Travelling with Your Pet

by Will Sennitt
Published: Updated:

by William Sennitt MRCVS, Ryedale Vets

Going on a holiday adventure with your dog can be an exciting and rewarding experience. However, if you are planning to go a little further afield with your furry family member, there are a few pointers that can help make your trip one for the memory book rather than a disastrous anecdote!

As always, planning ahead is vital. When booking your place to stay, make sure they can accommodate pets and check for any specific rules to take them. Some places may ask for additional fees to cover the cost of extra cleaning. Many camp sites are dog-friendly but it’s always prudent to ensure you have the means to keep your dog within your pitch. You can buy stakes that go in the ground designed for leads to be attached – if using these, you should always make sure your dog has plenty of access to shade and water. Dogs should also never be left tied up unattended.

If you are travelling far with your pet, it would be wise to research where the nearest vets are in case of emergency situations. All vets should provide information of their out-of-hours emergency provision. If your pet has an ongoing condition that requires medication or treatment, you may find contacting a local vet before you leave can help them prepare for any potential visits

If we are lucky enough to see some sunshine this summer, you must always have provisions to protect your dog from overheating. You should always carry a bottle of water dedicated for your thirsty dog to drink from. Dogs cannot sweat to cool themselves down, their tongue swells to draw in more blood and they can’t to pass air over it. This evaporates saliva from the tongue and cools their blood. Because of this, dogs that become dehydrated can quickly overheat and become hyperthermic.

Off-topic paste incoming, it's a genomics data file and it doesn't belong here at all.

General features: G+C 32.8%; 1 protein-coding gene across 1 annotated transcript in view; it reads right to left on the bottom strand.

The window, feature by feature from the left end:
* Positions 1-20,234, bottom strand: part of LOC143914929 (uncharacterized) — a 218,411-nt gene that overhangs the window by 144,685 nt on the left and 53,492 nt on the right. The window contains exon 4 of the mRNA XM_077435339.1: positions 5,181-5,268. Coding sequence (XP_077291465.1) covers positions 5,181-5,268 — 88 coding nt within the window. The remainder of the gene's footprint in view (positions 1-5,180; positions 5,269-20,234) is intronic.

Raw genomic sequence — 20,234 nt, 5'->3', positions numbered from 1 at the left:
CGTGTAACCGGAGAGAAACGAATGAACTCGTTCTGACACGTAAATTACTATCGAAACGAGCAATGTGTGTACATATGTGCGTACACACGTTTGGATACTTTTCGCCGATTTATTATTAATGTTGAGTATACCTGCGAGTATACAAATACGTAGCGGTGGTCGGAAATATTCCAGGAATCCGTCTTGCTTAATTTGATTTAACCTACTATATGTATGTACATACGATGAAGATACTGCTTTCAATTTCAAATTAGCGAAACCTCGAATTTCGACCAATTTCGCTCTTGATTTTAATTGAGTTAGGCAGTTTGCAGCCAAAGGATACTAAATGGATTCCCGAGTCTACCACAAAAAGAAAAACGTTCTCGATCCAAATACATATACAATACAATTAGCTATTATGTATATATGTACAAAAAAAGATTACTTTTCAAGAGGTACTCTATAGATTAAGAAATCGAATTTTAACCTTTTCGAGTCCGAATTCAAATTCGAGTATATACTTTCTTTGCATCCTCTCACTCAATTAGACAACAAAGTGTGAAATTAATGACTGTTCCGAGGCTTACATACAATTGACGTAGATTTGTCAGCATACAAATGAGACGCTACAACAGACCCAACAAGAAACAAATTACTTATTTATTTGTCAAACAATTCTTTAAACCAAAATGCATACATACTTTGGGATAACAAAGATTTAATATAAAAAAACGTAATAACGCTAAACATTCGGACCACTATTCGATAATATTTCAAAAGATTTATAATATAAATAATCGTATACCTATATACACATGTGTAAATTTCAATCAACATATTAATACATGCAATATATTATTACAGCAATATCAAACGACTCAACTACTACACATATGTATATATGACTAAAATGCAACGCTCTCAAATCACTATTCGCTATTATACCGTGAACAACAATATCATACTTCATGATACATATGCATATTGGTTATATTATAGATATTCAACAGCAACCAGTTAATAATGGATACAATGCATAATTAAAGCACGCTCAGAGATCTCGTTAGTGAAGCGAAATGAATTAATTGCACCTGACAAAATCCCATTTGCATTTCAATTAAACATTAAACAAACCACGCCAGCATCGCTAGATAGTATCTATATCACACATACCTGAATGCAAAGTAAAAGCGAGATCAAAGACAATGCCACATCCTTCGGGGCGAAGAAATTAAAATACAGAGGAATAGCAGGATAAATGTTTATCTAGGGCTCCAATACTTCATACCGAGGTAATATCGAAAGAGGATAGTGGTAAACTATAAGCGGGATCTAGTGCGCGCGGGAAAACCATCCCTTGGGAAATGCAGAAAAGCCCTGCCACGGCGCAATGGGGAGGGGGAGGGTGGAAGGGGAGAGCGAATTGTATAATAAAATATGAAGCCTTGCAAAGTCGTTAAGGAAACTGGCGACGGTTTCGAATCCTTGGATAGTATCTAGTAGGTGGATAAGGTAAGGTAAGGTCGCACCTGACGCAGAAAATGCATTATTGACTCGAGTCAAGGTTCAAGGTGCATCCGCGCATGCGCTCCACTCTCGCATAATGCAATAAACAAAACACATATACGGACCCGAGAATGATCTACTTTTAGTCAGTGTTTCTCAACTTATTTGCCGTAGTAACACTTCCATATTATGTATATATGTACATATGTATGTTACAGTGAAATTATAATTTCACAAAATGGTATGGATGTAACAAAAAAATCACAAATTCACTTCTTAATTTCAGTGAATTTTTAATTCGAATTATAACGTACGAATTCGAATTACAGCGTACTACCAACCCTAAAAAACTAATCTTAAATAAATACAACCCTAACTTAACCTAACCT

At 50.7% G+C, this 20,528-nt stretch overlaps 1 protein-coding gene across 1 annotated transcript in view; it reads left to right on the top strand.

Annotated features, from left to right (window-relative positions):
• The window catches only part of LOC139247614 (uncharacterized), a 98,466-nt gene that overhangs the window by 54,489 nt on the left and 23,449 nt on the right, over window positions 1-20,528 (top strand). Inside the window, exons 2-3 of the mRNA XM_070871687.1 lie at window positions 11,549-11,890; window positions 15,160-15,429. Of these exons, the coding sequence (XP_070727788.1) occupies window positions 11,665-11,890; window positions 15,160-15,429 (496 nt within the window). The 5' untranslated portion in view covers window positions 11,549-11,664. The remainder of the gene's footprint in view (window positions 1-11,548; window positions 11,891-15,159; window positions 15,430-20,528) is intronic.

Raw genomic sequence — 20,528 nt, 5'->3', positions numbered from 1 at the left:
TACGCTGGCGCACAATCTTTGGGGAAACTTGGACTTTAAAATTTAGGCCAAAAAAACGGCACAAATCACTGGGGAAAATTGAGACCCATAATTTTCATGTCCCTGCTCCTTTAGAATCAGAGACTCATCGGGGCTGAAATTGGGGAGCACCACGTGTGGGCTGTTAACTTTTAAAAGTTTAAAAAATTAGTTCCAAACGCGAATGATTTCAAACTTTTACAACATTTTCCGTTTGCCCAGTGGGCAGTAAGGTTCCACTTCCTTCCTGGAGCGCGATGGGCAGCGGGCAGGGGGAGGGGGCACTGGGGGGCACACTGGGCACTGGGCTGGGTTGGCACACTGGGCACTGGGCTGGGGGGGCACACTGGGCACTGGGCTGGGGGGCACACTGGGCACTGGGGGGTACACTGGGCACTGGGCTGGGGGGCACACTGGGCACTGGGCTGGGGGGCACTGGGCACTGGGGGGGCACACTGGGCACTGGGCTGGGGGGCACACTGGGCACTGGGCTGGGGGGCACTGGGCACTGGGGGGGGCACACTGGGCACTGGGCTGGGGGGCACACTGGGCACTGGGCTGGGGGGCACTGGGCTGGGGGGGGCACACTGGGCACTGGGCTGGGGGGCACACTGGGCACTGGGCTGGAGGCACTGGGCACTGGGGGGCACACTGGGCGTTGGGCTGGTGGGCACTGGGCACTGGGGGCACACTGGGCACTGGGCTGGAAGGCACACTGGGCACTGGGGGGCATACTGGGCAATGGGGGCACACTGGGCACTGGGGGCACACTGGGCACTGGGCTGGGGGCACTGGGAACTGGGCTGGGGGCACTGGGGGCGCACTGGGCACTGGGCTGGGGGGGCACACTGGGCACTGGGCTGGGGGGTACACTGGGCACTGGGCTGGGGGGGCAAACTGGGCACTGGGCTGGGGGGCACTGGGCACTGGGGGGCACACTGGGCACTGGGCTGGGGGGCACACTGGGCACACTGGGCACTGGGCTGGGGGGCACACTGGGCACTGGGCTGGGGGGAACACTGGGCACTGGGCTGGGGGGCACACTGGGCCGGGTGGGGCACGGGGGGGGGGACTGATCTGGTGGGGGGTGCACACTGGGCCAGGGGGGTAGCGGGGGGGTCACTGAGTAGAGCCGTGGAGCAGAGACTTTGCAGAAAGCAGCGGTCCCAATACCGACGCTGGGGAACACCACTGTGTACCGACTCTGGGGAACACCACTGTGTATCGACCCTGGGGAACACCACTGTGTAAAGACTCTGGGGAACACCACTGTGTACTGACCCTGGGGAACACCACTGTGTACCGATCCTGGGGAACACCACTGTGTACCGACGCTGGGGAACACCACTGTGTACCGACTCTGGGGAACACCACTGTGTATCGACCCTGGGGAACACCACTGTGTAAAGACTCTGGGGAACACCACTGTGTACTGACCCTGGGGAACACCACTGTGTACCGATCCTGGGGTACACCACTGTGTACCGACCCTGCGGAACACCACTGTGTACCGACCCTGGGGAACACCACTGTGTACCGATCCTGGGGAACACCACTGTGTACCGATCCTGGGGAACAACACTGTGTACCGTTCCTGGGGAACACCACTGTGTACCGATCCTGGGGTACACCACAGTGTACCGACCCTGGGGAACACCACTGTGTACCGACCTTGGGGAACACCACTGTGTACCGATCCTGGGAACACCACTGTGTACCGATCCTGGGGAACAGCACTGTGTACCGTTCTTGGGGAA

Having a high temperature for too long can cause seizures and multiple organ failure which can sadly be fatal. Unfortunately, there is rarely a summer that goes by without the practice seeing a hyperthermic dog for emergency treatment at the practice. Dogs with shorter noses are at higher risk of hyperthermia because of the anatomy of their upper airway. It is for these same reasons that we warn every summer to never leave dogs in hot cars.

Travelling to the EU or Northern Ireland with a dog, cat or ferret requires even more preparation as they require and Animal Health Certificate alongside a rabies vaccination. An Animal Health Certificate is a 10 page document that will be checked at the border of the first EU country you enter. Because of the detailed nature of the certificate and rabies vaccination requirements, it is best to let your vet know 1-2 months in advance of your planned travel date. This will help ensure your trip abroad will go without a hiccup!

Being in new surroundings can be stressful for some dogs and it may be difficult for them to settle initially. Taking something along that is familiar such as their crate or a blanket that smells like home may make the change less stressful. There are also a variety of stress-relieving remedies available to try – our vets and nurses can advise on the best to suit your needs.

So if you are hoping to make your summer holiday with your pet a relaxing break – planning ahead is key. If you have any questions about caring for your pet whilst you’re away from home, just give us a call on 01751 472204 or 01439 771166, or send us an email.

Book now on this link.

Will Sennitt
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